Apropos of that, I recall working on the New Radicals album, Maybe You’ve Been Brainwashed, Too. Before cutting the song “Crying Like A Church On Monday”, the band (Dan on bass, Gregg Alexander on vocals and acoustic guitar, Dan McCarroll on drums, Danielle Brisebois on percussion, and yours truly on electric guitar) experimented with some arrangement ideas, and really began to gel into a tight unit. And then McCarroll, who was known for playing with Jellyfish alumni in The Grays, tells us that he needs to leave for another gig…before we even pressed the Record button. No need to worry, though, because Dan Rothchild was friends with virtually everybody in the record business. He suggested we call Matt Laug, who played drums on Alannis Morrissette’s Jagged Little Pill. 

Soon enough, Matt was set up and ready to rock. Before recording, however, everybody in the room was so inspired by the new chemistry that we jammed on Police songs for an hour! Nobody was stressed about time because we were in the zone, living in the moment, loving the sheer joy of music. Finally we cut the song. It was so easy to fall into the perfect groove with that combination of cats who knew how to listen, and knew how to have fun.

As a treat to you, my beloved readers, before I wrap up this post, I’ll share a couple personal vignettes that I probably shouldn’t. Even if I get in trouble, these are too good to take to the grave.

1. For a brief time, Dan’s nickname was HinderHat. He was fearless on a mountain bike. Before a challenging race in 1990, my pro cycling colleagues and I warned him to watch out for the Rim Wrecker, a technical kamikaze jump over a concrete irrigation trench that could be safely avoided by pedaling around it. It was marked with a makeshift tombstone made of taco’ed rims. The detour, although safe, was a clusterfucked traffic jam. The fastest line was the straight airborne one—provided you had enough speed, skill and guts to clear the jump. After the race, Dan said he looked for the hazard each lap, but never saw it, even though he sailed right over it! Clearly he focused on the goal, and didn’t get hung up on the obstacles in his path.

The race bug bit him, so Dan began training with a small group of elite racers. One day he discovered that his tires were shot, so I left a pair of new skins for him at my home. My training partners and I pedaled the eleven miles to the trailhead while Dan drove to my place, picked up the tires, and then chased us by bike to the trail after he installed only one of the tires. He wrapped the other new one around his helmet, like a turban, and planned to change it at the designated meeting place.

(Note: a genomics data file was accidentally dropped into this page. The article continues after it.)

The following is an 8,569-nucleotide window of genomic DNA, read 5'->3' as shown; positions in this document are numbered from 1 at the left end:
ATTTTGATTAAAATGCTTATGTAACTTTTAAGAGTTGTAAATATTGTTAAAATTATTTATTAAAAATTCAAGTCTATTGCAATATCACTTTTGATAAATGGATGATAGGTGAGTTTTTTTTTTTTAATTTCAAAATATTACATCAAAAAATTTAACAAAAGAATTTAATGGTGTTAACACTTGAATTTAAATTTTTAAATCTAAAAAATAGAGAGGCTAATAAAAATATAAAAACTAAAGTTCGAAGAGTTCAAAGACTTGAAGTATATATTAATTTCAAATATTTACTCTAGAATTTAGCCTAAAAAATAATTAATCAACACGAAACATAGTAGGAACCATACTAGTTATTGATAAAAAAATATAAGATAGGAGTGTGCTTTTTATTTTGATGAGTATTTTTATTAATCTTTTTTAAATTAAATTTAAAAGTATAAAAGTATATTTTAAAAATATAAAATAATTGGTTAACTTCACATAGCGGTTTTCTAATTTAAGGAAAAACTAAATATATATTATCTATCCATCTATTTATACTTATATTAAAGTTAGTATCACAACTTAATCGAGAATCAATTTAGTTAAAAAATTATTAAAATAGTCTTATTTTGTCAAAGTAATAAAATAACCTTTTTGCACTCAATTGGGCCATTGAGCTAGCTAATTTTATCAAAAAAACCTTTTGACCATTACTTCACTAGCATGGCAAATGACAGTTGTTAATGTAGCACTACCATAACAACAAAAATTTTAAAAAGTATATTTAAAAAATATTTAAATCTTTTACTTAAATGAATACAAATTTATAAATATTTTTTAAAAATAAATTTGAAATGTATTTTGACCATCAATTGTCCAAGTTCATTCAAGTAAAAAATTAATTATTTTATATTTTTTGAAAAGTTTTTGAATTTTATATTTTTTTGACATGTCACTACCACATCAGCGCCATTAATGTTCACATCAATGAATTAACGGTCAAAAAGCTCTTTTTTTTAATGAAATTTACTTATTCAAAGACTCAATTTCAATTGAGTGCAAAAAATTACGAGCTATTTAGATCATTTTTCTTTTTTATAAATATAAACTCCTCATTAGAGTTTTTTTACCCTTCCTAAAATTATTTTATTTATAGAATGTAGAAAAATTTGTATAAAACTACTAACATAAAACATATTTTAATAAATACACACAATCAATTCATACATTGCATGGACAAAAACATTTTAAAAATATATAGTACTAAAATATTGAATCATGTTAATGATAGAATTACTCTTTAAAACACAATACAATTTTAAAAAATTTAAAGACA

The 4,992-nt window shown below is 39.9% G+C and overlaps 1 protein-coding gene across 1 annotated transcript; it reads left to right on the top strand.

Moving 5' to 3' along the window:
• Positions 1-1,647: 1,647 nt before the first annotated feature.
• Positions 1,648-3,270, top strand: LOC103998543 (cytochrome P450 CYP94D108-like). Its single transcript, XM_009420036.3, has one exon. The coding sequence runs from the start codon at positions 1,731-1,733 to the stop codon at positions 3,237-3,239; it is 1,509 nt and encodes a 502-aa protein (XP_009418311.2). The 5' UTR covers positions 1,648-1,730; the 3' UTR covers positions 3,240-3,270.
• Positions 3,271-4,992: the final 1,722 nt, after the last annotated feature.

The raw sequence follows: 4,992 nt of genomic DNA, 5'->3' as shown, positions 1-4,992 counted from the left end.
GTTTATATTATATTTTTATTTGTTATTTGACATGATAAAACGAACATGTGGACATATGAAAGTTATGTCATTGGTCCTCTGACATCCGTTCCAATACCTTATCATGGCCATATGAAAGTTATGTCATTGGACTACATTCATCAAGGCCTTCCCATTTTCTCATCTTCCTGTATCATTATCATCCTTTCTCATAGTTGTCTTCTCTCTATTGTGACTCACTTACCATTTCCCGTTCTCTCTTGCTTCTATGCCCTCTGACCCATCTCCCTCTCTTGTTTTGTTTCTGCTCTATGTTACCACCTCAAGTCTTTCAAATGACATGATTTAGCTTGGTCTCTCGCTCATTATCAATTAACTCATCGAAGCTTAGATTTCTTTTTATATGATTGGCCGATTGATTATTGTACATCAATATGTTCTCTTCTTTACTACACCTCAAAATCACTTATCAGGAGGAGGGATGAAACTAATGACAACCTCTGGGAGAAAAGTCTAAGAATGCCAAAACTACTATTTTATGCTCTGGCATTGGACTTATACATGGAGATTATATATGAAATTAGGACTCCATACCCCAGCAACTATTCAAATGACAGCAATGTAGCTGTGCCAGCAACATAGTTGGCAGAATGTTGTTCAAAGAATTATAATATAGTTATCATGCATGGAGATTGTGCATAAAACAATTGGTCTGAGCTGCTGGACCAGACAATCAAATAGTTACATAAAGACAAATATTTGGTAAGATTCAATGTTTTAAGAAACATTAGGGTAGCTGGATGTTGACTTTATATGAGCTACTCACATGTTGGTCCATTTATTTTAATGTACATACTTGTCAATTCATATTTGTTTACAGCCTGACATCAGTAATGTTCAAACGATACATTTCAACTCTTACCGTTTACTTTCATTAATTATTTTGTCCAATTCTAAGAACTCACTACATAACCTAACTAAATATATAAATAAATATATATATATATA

When he arrived, however, Dan was eager to hit the mountains, so he elected to wear the tire “hat.” The knobby turban, which understandably slowed him down a bit—and caused at least one spectacularly hilarious crash—became known as The Hat That Hinders Dan’s Progress. And Dan became affectionately known as HinderHat.  He didn’t seem to mind, though. If everybody else was happy, then so was Dan. 

2. Dan recorded Better Than Ezra’s electric guitar amplifier in a van, outside his West Hollywood apartment, by running mic and instrument cables out of the second story studio window to the parking lot. I guess the landlord didn’t want him to record loud music inside the apartment, so Dan did not record loud music inside the apartment. No worries. Problem solved? Check. Hit record? Check. 

Circling back to the theme of doing what you love, the takeaway is that we can create our fantasy life by behaving like the person who would actually live such a life. Across the 27 years I’ve known Dan, he has consistently behaved like the guy you want to have on your team; like the guy who would produce a hit record; like the guy who would play bass for Heart, Sheryl Crow, Shakira and Fiona Apple; like the guy who would get his friend a coveted A&R job at a major label. Because of his behavior, all of those things became reality. 

So, how does this story relate to the rest of us? Simply put, let’s behave like the people we want to be, to ensure we live the lives we want to live.